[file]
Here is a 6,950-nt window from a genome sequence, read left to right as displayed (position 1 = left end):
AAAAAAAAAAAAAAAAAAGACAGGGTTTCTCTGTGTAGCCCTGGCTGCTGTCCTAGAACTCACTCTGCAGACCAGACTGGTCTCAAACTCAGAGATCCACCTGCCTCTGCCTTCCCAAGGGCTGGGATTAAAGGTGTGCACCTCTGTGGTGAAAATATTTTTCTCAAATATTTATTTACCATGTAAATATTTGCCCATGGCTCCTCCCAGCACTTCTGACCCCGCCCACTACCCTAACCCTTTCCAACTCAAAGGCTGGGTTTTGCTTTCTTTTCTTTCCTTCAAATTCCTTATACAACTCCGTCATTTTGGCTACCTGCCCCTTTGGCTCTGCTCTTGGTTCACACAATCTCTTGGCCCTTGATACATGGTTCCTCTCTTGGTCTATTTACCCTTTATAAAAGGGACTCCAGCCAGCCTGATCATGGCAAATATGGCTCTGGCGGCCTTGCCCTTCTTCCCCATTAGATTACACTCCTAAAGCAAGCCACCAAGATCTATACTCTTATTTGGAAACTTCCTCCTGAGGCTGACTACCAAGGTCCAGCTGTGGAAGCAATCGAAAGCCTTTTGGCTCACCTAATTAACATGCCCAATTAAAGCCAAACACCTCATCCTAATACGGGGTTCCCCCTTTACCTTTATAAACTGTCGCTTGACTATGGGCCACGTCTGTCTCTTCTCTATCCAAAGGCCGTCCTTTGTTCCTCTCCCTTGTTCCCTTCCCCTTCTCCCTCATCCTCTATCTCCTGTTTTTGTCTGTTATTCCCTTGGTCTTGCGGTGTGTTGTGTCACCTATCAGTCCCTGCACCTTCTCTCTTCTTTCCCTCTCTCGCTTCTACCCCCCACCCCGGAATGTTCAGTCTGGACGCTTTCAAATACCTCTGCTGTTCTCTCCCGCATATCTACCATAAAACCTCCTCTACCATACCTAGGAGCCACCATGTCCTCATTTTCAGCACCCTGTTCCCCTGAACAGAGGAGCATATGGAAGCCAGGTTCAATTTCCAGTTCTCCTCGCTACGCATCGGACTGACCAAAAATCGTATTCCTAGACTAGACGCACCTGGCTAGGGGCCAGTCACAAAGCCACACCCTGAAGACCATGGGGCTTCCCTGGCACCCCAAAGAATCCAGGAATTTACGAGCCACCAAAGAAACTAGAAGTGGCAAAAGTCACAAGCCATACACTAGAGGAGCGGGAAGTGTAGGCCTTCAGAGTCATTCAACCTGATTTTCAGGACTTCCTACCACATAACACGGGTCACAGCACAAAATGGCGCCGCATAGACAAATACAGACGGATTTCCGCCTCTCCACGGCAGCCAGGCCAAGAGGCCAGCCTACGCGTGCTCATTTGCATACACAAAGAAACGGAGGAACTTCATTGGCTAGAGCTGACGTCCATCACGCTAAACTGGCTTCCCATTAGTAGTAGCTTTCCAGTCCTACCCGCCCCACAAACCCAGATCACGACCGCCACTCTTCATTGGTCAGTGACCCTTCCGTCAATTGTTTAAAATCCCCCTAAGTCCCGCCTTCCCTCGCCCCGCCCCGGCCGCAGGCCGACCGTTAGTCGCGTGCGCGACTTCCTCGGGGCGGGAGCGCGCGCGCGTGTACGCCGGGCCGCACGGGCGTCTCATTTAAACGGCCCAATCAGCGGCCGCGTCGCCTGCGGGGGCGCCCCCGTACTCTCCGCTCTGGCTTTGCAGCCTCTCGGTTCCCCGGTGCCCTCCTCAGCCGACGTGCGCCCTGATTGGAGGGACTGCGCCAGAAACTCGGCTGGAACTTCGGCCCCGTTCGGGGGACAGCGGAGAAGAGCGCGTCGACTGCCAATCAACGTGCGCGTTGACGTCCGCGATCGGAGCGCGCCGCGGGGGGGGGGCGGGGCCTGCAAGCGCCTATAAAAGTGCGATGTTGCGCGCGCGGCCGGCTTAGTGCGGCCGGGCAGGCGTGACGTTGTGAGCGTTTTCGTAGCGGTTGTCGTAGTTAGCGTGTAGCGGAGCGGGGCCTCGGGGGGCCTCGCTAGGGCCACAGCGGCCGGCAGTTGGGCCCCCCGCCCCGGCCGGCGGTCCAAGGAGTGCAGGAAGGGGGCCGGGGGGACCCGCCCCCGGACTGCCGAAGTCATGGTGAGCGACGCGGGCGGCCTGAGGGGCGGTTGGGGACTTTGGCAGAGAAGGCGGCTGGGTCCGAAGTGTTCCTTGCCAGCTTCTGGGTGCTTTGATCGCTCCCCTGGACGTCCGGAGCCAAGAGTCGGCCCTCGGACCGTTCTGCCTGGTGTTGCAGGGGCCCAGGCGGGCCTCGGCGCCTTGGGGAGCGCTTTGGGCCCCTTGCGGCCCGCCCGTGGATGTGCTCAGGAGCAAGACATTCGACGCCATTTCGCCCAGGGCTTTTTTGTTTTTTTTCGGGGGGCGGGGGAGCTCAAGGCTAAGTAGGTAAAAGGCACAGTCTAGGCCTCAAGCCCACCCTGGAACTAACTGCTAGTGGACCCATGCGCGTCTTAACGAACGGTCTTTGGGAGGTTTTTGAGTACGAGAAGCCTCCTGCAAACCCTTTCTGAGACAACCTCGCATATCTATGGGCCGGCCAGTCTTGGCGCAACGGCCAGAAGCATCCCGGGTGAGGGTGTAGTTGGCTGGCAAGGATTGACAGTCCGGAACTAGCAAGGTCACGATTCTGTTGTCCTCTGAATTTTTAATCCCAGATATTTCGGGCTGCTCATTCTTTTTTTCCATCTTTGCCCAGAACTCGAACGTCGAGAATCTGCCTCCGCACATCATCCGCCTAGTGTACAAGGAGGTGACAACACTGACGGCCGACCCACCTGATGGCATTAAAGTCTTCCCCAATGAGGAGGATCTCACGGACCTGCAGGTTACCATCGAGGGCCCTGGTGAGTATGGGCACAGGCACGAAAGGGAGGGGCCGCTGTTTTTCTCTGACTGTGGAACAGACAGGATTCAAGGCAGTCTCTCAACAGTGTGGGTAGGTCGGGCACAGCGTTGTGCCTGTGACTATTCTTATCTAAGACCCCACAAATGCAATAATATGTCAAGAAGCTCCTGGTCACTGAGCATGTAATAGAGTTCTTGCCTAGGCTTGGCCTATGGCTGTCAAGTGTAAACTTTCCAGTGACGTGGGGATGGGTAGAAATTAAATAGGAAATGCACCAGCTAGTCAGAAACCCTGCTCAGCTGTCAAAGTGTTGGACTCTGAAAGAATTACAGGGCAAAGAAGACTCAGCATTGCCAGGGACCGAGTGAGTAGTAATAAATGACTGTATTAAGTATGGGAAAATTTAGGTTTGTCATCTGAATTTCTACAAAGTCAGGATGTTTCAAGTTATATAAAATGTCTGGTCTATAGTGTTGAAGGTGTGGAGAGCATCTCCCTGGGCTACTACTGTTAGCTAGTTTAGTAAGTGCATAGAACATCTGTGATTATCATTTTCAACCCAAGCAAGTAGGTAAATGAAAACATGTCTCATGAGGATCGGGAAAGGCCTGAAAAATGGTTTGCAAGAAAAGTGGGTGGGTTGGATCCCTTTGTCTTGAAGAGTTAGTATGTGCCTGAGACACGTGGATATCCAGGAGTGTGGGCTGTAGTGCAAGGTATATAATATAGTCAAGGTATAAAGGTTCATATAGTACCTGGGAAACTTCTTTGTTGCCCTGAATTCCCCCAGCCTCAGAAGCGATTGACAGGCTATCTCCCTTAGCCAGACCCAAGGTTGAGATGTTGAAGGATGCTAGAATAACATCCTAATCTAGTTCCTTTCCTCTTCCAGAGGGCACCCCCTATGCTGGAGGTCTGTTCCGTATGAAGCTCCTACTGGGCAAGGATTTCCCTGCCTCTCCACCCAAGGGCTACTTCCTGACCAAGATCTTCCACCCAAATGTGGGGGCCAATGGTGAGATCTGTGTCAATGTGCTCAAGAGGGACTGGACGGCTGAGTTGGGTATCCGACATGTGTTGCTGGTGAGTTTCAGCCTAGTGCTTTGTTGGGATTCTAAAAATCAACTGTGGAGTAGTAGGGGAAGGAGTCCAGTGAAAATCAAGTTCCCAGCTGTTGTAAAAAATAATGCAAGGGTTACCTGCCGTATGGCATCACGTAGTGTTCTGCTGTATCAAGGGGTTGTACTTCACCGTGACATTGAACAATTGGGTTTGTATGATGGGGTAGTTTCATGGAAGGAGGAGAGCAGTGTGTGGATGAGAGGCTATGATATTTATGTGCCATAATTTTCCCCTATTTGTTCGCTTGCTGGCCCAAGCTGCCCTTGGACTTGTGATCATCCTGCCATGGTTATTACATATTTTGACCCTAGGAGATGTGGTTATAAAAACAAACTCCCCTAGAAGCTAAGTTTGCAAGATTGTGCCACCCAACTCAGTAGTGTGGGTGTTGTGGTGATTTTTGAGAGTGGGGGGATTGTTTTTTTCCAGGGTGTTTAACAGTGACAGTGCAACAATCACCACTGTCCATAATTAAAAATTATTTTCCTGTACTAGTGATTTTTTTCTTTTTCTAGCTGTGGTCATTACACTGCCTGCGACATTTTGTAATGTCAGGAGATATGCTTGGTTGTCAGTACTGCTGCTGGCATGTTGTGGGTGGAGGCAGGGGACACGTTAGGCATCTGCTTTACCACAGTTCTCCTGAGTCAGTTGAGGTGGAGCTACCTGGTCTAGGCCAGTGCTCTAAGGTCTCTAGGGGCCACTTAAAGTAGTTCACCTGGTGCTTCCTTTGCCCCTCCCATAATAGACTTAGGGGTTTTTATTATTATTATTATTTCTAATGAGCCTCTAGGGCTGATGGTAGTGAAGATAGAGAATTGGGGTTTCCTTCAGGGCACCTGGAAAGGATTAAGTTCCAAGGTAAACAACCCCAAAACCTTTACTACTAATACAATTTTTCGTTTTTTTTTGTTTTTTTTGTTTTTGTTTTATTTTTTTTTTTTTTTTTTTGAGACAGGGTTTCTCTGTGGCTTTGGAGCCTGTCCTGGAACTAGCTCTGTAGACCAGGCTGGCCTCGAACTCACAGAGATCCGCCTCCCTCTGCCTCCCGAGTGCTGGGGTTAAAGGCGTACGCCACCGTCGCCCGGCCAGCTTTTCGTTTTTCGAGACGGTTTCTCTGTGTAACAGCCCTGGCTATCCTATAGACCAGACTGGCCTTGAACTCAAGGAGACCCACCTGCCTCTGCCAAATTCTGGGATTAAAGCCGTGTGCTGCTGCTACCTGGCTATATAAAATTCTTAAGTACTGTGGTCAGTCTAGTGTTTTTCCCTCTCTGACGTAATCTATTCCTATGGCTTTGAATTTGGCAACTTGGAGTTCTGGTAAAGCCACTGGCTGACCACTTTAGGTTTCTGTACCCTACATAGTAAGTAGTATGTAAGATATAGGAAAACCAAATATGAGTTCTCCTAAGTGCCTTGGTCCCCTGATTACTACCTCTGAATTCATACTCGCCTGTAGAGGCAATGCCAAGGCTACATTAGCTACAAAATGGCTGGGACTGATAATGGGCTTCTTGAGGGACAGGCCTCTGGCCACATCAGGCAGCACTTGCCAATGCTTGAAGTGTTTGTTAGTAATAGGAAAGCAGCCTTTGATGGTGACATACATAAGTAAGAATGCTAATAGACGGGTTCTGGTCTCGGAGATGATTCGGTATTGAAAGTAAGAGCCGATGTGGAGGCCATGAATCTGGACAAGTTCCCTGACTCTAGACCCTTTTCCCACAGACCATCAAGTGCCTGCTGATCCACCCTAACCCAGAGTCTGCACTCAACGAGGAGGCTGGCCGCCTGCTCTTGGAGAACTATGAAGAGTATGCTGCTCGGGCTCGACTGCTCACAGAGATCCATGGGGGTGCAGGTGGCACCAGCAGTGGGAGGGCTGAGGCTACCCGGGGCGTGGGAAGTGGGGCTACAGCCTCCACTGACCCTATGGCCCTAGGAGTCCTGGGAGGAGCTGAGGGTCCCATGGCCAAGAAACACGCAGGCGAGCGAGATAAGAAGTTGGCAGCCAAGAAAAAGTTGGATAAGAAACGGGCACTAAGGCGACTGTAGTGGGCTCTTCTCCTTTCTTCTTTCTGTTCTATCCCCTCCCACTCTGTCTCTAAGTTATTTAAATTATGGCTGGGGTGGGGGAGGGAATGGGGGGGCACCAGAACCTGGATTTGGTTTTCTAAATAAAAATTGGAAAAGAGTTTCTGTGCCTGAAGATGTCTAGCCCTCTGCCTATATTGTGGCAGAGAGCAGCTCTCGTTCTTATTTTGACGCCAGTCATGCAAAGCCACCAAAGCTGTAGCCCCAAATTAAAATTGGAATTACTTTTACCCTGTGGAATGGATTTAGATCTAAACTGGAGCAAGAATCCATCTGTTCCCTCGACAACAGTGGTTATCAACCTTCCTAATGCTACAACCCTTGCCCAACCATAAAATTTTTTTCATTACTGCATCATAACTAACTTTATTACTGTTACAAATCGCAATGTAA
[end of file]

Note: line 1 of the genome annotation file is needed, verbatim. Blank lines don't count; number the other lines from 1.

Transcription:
Here is a 6,950-nt window from a genome sequence, read left to right as displayed (position 1 = left end):